Following diagnosis, all children with ADHD will require some form of intervention and most will require treatment over a relatively prolonged period of time. Before embarking on medicating a child for ADHD it is important that both the treating doctor and parent (carer) have a good understanding of the child’s ADHD; a full history which includes environmental exposures and stress in pregnancy and early childhood; exclusion of conditions that may mimic ADHD (although can often be associated with ADHD), a through assessment with includes information from several sources, and an assessment of comorbidities associated with ADHD. Managing ADHD can be a complex journey where good communication with your patient, family and other allied professionals will greatly enrich this journey. We review potential modes of action of ADHD medications which explain (i) why careful dose titration of stimulant and psychotropic medications is essential; (ii) why combination of stimulants and an SSRI can be effective in enhancing emotional regulation – given that 5HT plays a key role in OFC function; (iii) why combination of stimulants and antipsychotic can reduce emotionality, anxity, agitation and aggression – given that stimulants target D1 and alpha2A receptors, while anti-psychotics target D2 receptors; (iv) why guanfacine and clonidine – alpha 2A agonists - have a role in ADHD management as a monotherapy or combination therapy; and (v) the relevance of pharmacokinetics.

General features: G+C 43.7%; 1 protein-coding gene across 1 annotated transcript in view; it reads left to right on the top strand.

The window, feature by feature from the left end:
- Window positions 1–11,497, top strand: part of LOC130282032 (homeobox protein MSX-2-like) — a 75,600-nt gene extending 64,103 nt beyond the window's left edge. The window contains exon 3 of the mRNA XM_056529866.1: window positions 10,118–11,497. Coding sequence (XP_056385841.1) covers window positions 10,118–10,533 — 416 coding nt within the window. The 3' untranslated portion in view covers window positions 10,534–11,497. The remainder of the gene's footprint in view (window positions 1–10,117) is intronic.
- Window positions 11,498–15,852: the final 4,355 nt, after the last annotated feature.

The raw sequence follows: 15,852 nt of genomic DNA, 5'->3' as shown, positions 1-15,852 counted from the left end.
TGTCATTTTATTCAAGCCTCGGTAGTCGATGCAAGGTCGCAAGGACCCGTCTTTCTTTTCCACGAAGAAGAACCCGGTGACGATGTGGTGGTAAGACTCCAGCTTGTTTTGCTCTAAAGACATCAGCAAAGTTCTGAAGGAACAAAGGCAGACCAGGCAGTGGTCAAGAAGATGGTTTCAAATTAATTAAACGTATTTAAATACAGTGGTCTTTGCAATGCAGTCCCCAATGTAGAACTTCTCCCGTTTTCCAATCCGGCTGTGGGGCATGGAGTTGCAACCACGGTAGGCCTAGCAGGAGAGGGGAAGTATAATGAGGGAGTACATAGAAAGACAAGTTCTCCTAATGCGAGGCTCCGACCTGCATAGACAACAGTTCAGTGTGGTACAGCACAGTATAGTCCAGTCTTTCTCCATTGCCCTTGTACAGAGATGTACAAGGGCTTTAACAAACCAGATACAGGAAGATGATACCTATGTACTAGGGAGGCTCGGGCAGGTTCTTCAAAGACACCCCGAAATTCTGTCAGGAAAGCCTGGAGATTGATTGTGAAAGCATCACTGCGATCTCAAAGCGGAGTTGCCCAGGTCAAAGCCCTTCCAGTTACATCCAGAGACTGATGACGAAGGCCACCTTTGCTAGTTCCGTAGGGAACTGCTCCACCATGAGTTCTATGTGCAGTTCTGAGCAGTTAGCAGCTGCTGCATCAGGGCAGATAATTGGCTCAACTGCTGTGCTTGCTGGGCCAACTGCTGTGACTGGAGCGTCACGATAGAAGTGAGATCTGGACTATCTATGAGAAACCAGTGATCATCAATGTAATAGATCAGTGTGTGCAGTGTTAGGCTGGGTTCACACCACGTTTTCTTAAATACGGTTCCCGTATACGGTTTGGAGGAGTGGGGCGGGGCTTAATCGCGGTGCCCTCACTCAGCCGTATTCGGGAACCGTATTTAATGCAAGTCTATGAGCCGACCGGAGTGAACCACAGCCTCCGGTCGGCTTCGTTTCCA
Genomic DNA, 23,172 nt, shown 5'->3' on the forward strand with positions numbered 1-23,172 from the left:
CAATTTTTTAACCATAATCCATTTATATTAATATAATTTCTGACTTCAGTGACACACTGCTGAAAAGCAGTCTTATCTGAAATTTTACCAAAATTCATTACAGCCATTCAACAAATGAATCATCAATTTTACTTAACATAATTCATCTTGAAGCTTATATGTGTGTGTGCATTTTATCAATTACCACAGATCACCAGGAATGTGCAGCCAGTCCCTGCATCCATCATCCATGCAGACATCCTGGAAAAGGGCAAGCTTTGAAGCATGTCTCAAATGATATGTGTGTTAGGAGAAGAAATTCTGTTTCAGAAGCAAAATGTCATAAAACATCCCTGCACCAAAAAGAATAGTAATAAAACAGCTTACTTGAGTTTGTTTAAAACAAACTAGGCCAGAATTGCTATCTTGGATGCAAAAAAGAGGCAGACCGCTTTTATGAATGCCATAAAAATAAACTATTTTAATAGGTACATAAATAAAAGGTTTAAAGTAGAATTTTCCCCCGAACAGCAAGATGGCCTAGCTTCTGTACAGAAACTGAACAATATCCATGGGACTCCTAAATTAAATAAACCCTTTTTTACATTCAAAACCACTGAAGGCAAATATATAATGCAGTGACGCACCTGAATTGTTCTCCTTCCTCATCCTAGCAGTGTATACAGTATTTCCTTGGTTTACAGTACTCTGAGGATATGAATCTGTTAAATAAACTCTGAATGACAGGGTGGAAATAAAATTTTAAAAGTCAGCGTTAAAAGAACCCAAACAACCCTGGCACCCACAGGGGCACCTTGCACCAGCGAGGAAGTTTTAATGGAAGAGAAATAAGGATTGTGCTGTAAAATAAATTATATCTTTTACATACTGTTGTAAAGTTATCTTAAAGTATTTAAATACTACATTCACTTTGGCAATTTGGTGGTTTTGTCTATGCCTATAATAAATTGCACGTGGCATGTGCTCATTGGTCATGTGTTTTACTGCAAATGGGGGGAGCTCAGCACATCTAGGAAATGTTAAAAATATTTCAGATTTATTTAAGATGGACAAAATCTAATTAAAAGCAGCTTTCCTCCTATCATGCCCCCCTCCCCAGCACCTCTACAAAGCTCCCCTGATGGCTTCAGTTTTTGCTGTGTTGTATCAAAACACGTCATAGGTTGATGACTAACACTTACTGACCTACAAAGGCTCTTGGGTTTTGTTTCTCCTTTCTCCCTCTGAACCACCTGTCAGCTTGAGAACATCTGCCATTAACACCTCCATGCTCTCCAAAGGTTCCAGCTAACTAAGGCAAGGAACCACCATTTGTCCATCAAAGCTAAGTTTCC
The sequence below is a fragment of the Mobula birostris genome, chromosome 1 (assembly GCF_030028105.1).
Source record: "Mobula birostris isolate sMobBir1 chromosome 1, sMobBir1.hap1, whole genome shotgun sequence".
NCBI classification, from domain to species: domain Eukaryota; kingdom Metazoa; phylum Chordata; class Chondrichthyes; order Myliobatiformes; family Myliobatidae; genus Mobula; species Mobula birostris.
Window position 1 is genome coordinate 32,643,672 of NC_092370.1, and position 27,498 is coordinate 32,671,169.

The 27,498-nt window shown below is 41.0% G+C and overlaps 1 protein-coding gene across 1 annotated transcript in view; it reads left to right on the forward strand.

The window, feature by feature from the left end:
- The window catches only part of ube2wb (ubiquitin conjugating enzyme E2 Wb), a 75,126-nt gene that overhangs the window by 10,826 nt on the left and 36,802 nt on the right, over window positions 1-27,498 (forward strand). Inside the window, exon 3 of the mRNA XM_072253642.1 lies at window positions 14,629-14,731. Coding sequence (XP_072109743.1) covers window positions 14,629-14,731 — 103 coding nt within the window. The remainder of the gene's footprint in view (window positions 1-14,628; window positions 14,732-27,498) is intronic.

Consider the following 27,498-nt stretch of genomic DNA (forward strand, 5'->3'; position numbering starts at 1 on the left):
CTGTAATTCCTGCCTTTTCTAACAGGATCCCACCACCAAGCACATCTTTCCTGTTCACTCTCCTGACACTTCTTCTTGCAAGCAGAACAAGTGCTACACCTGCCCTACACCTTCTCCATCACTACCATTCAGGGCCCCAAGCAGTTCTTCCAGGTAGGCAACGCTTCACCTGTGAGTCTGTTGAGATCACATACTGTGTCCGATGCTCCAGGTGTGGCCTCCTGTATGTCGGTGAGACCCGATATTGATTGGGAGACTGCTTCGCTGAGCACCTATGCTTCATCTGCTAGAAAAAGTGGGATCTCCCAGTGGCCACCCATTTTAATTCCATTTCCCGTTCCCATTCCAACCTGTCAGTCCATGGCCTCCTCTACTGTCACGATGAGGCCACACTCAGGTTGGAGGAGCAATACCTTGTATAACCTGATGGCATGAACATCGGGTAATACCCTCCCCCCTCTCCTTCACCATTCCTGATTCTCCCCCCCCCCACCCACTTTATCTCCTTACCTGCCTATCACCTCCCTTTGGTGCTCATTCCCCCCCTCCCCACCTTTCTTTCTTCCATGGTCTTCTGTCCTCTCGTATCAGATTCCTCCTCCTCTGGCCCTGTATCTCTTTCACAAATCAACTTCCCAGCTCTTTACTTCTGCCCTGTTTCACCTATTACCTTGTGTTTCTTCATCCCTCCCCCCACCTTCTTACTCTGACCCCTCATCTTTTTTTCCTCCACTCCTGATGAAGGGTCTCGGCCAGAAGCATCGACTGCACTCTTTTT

|Title of host publication||World Federation of ADHD guide|
|Editors||Luis Augusto Rohde, Jan K. Buitelaar, Manfred Gerlach, Stephen V. Faraone|
|Place of Publication||Porto Alegre|
|Publisher||World Federation ADHD|
|Publication status||Published - 2019|